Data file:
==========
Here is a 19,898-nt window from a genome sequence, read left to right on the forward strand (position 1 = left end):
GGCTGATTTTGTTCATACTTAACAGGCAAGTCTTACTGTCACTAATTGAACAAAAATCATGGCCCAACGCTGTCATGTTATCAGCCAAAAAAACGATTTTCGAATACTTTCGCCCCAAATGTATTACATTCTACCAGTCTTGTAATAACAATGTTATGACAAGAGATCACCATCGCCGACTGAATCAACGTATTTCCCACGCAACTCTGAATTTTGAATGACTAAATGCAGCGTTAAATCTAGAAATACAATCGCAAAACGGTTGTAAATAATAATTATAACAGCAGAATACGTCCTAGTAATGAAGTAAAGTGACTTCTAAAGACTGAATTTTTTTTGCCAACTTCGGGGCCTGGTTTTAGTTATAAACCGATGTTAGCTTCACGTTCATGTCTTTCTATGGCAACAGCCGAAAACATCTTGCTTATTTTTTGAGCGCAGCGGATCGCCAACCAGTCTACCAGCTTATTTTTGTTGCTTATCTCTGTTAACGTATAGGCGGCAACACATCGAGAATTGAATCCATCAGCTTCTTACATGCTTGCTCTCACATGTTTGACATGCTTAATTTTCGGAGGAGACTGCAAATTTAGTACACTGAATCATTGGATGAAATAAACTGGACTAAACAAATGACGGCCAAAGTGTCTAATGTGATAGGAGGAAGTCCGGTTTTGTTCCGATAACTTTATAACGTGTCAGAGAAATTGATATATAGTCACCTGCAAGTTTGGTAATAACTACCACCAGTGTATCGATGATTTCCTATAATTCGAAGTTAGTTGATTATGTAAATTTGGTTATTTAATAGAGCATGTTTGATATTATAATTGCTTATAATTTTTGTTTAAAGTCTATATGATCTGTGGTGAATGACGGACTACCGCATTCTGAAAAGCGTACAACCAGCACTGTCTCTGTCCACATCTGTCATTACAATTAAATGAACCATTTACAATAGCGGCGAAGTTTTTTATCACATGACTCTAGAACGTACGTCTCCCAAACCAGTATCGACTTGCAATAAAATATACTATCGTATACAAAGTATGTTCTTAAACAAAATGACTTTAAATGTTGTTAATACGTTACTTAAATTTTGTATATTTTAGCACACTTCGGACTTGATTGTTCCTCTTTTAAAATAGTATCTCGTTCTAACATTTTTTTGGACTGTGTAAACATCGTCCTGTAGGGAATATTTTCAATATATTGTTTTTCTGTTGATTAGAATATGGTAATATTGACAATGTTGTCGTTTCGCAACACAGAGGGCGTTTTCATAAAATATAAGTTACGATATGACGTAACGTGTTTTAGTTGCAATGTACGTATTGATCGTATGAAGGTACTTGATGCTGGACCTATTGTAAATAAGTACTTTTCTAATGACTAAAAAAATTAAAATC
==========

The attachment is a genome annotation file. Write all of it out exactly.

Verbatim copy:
Here is a 19,898-nt window from a genome sequence, read left to right on the forward strand (position 1 = left end):
GGCTGATTTTGTTCATACTTAACAGGCAAGTCTTACTGTCACTAATTGAACAAAAATCATGGCCCAACGCTGTCATGTTATCAGCCAAAAAAACGATTTTCGAATACTTTCGCCCCAAATGTATTACATTCTACCAGTCTTGTAATAACAATGTTATGACAAGAGATCACCATCGCCGACTGAATCAACGTATTTCCCACGCAACTCTGAATTTTGAATGACTAAATGCAGCGTTAAATCTAGAAATACAATCGCAAAACGGTTGTAAATAATAATTATAACAGCAGAATACGTCCTAGTAATGAAGTAAAGTGACTTCTAAAGACTGAATTTTTTTTGCCAACTTCGGGGCCTGGTTTTAGTTATAAACCGATGTTAGCTTCACGTTCATGTCTTTCTATGGCAACAGCCGAAAACATCTTGCTTATTTTTTGAGCGCAGCGGATCGCCAACCAGTCTACCAGCTTATTTTTGTTGCTTATCTCTGTTAACGTATAGGCGGCAACACATCGAGAATTGAATCCATCAGCTTCTTACATGCTTGCTCTCACATGTTTGACATGCTTAATTTTCGGAGGAGACTGCAAATTTAGTACACTGAATCATTGGATGAAATAAACTGGACTAAACAAATGACGGCCAAAGTGTCTAATGTGATAGGAGGAAGTCCGGTTTTGTTCCGATAACTTTATAACGTGTCAGAGAAATTGATATATAGTCACCTGCAAGTTTGGTAATAACTACCACCAGTGTATCGATGATTTCCTATAATTCGAAGTTAGTTGATTATGTAAATTTGGTTATTTAATAGAGCATGTTTGATATTATAATTGCTTATAATTTTTGTTTAAAGTCTATATGATCTGTGGTGAATGACGGACTACCGCATTCTGAAAAGCGTACAACCAGCACTGTCTCTGTCCACATCTGTCATTACAATTAAATGAACCATTTACAATAGCGGCGAAGTTTTTTATCACATGACTCTAGAACGTACGTCTCCCAAACCAGTATCGACTTGCAATAAAATATACTATCGTATACAAAGTATGTTCTTAAACAAAATGACTTTAAATGTTGTTAATACGTTACTTAAATTTTGTATATTTTAGCACACTTCGGACTTGATTGTTCCTCTTTTAAAATAGTATCTCGTTCTAACATTTTTTTGGACTGTGTAAACATCGTCCTGTAGGGAATATTTTCAATATATTGTTTTTCTGTTGATTAGAATATGGTAATATTGACAATGTTGTCGTTTCGCAACACAGAGGGCGTTTTCATAAAATATAAGTTACGATATGACGTAACGTGTTTTAGTTGCAATGTACGTATTGATCGTATGAAGGTACTTGATGCTGGACCTATTGTAAATAAGTACTTTTCTAATGACTAAAAAAATTAAAATC